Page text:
Italy to Return Ancient Statue to Libya

The Associated Press
Tuesday, April 24, 2007; 4:35 PM

ROME -- Italy will return to Libya an ancient Roman statue taken from its former North African colony, a gesture Rome hopes will help its own campaign to retrieve allegedly looted antiquities from museums worldwide.

The 2nd century statue of the goddess Venus was found in 1913 by Italian troops near the ruins of the Greek and Roman settlement of Cyrene, on the Libyan coast, the Culture Ministry said Tuesday. It is now housed in Rome's National Roman Museum.

The headless marble figure of the goddess of love is a copy of a Greek statue that has never been found, said Silvana Rizzo, an archaeologist at the ministry.

"When we talk about Roman copies of Hellenistic statues we are talking about very important works, because most of the time they are the only traces of the original works that were later destroyed," she said.

Libyan authorities requested the statue in 1989, but a protracted judicial battle ensued with a group that considered the work part of Italy's cultural heritage. Last week, a court ruled in favor of returning the statue to Tripoli, the ministry said in a statement. No date has been set for the return.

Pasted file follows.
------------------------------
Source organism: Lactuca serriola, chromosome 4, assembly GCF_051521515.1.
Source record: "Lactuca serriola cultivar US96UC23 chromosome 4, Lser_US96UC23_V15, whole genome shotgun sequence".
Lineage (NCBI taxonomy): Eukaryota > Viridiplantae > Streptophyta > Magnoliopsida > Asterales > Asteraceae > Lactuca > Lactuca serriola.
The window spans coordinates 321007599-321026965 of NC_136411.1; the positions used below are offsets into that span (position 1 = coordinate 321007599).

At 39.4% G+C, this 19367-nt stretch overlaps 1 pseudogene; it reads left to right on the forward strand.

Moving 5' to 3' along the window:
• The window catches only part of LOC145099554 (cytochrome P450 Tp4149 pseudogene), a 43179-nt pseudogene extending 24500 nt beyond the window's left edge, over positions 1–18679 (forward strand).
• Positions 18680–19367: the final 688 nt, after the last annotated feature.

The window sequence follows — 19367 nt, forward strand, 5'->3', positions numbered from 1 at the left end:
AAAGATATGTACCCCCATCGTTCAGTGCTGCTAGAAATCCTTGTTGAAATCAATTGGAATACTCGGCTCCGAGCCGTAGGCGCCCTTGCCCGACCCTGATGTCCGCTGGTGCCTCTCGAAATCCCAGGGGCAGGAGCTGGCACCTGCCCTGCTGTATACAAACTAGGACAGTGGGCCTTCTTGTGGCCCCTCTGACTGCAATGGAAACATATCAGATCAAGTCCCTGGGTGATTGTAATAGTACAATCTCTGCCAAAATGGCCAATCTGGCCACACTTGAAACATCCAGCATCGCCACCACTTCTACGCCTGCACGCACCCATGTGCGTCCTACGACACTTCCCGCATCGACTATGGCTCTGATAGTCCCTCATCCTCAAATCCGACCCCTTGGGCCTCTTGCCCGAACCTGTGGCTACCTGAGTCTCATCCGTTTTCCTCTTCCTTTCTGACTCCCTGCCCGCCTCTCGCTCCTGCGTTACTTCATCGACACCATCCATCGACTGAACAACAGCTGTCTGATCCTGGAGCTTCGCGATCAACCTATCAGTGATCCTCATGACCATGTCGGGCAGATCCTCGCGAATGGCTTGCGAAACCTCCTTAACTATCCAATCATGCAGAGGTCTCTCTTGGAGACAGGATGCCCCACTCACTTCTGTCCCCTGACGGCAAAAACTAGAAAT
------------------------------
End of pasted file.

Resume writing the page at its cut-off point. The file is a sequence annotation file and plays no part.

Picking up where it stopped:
The ruling sets "a useful precedent to promote the return, in favor of Italy, of antiquities that were looted by other states," the ministry said.

Italy is aggressively campaigning to recover antiquities it says were smuggled out of the country and sold to museums worldwide. It also has made some restitution to countries that had their own treasures looted by Italians.

In 2005, Rome returned to Ethiopia the 1,700-year-old Axum obelisk taken in 1937 on the orders of fascist dictator Benito Mussolini.

New York's Metropolitan Museum of Art and Boston's Museum of Fine Arts have agreed to return antiquities to Italy, but negotiations with the J. Paul Getty Museum in Los Angeles have been stalled for months.

Italy has placed former Getty curator Marion True and art dealer Robert Hecht on trial in Rome for allegedly knowingly receiving dozens of archaeological treasures stolen from private collections or dug up illicitly. The two Americans deny wrongdoing.

© 2007 The Associated Press